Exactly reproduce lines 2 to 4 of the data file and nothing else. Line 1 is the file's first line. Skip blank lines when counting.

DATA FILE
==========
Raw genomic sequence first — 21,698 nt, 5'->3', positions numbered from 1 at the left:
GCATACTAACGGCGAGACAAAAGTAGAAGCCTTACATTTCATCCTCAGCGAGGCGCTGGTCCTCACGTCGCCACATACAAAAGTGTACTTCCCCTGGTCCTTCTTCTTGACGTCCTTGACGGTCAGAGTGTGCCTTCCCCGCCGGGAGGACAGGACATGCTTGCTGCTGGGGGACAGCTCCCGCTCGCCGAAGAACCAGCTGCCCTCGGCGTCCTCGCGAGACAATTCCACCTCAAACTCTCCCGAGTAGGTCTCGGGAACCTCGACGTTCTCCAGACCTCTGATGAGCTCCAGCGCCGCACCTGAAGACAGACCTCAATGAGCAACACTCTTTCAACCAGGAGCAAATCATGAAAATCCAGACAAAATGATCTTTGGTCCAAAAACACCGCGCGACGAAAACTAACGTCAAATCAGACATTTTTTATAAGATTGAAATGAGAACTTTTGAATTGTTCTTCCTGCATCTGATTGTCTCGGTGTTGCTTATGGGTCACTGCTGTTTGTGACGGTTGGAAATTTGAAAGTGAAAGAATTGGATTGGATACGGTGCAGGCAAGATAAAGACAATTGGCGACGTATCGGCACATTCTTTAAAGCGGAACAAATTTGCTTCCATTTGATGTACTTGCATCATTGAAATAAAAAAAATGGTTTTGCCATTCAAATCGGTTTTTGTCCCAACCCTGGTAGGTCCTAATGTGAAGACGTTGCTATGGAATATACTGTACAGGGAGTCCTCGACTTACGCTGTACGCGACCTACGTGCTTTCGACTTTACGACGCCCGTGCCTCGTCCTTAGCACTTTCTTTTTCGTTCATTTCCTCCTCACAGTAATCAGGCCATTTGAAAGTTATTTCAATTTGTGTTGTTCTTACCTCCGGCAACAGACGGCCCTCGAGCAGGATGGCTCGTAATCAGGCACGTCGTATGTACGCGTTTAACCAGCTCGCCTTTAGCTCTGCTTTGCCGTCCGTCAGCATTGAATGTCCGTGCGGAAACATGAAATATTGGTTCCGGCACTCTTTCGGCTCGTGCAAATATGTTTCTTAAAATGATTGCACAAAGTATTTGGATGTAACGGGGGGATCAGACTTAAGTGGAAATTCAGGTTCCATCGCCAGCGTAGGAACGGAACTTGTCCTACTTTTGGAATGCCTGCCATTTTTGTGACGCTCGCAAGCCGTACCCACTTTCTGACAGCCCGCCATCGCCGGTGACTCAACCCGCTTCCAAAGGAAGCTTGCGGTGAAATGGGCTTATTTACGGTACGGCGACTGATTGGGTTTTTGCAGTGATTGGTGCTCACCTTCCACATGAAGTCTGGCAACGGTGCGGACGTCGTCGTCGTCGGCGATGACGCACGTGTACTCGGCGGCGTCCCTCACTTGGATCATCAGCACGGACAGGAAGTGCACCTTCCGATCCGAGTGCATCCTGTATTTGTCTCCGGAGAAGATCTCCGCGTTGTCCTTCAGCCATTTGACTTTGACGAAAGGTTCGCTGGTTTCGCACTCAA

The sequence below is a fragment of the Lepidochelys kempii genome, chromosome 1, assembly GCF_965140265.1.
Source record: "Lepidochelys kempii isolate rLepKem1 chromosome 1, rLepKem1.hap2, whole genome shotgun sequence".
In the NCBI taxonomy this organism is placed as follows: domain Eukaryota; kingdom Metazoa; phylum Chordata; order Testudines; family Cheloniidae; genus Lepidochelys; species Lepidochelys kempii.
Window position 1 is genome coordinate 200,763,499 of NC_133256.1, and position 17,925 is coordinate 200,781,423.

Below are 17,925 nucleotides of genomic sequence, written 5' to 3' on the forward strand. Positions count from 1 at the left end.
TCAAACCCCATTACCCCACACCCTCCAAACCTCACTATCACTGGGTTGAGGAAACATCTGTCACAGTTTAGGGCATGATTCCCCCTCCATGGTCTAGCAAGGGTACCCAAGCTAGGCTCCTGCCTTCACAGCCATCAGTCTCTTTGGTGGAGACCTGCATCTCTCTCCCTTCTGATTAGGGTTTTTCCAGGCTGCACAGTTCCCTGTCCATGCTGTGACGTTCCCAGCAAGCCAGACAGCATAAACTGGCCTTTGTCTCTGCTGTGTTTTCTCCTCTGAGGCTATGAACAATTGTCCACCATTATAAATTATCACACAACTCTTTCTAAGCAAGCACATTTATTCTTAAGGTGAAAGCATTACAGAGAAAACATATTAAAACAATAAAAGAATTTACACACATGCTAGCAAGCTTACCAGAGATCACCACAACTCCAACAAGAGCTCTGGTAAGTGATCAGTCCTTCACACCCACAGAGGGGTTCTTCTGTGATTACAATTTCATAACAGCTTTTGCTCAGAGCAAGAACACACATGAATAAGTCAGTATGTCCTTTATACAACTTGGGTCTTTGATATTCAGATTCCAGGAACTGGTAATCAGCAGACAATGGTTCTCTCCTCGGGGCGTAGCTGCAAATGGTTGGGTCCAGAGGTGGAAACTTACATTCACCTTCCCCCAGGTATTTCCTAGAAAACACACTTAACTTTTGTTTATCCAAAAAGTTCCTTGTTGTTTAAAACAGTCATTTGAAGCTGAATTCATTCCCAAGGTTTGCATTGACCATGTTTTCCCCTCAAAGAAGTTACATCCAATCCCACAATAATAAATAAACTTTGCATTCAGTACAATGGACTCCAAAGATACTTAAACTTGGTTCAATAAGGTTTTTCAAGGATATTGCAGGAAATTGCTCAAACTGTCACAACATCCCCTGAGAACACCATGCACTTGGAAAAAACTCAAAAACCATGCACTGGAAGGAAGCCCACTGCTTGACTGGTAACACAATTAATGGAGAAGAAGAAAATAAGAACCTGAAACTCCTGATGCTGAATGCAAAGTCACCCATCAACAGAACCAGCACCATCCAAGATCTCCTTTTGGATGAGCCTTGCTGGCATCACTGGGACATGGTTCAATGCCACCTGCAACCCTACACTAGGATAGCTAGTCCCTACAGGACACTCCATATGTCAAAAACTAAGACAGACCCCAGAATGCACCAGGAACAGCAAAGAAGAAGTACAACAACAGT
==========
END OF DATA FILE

GCATACTAACGGCGAGACAAAAGTAGAAGCCTTACATTTCATCCTCAGCGAGGCGCTGGTCCTCACGTCGCCACATACAAAAGTGTACTTCCCCTGGTCCTTCTTCTTGACGTCCTTGACGGTCAGAGTGTGCCTTCCCCGCCGGGAGGACAGGACATGCTTGCTGCTGGGGGACAGCTCCCGCTCGCCGAAGAACCAGCTGCCCTCGGCGTCCTCGCGAGACAATTCCACCTCAAACTCTCCCGAGTAGGTCTCGGGAACCTCGACGTTCTCCAGACCTCTGATGAGCTCCAGCGCCGCACCTGAAGACAGACCTCAATGAGCAACACTCTTTCAACCAGGAGCAAATCATGAAAATCCAGACAAAATGATCTTTGGTCCAAAAACACCGCGCGACGAAAACTAACGTCAAATCAGACATTTTTTATAAGATTGAAATGAGAACTTTTGAATTGTTCTTCCTGCATCTGATTGTCTCGGTGTTGCTTATGGGTCACTGCTGTTTGTGACGGTTGGAAATTTGAAAGTGAAAGAATTGGATTGGATACGGTGCAGGCAAGATAAAGACAATTGGCGACGTATCGGCACATTCTTTAAAGCGGAACAAATTTGCTTCCATTTGATGTACTTGCATCATTGAAATAAAAAAAATGGTTTTGCCATTCAAATCGGTTTTTGTCCCAACCCTGGTAGGTCCTAATGTGAAGACGTTGCTATGGAATATACTGTACAGGGAGTCCTCGACTTACGCTGTACGCGACCTACGTGCTTTCGACTTTACGACGCCCGTGCCTCGTCCTTAGCACTTTCTTTTTCGTTCATTTCCTCCTCACAGTAATCAGGCCATTTGAAAGTTATTTCAATTTGTGTTGTTCTTACCTCCGGCAACAGACGGCCCTCGAGCAGGATGGCTCGTAATCAGGCACGTCGTATGTACGCGTTTAACCAGCTCGCCTTTAGCTCTGCTTTGCCGTCCGTCAGCATTGAATGTCCGTGCGGAAACATGAAATATTGGTTCCGGCACTCTTTCGGCTCGTGCAAATATGTTTCTTAAAATGATTGCACAAAGTATTTGGATGTAACGGGGGGATCAGACTTAAGTGGAAATTCAGGTTCCATCGCCAGCGTAGGAACGGAACTTGTCCTACTTTTGGAATGCCTGCCATTTTTGTGACGCTCGCAAGCCGTACCCACTTTCTGACAGCCCGCCATCGCCGGTGACTCAACCCGCTTCCAAAGGAAGCTTGCGGTGAAATGGGCTTATTTACGGTACGGCGACTGATTGGGTTTTTGCAGTGATTGGTGCTCACCTTCCACATGAAGTCTGGCAACGGTGCGGACGTCGTCGTCGTCGGCGATGACGCACGTGTACTCGGCGGCGTCCCTCACTTGGATCATCAGCACGGACAGGAAGTGCACCTTCCGATCCGAGTGCATCCTGTATTTGTCTCCGGAGAAGATCTCCGCGTTGTCCTTCAGCCATTTGACTTTGACGAAAGGTTCGCTGGTTTCGCACTCAA

The sequence below is a fragment of the Lepidochelys kempii genome, chromosome 1, assembly GCF_965140265.1.
Source record: "Lepidochelys kempii isolate rLepKem1 chromosome 1, rLepKem1.hap2, whole genome shotgun sequence".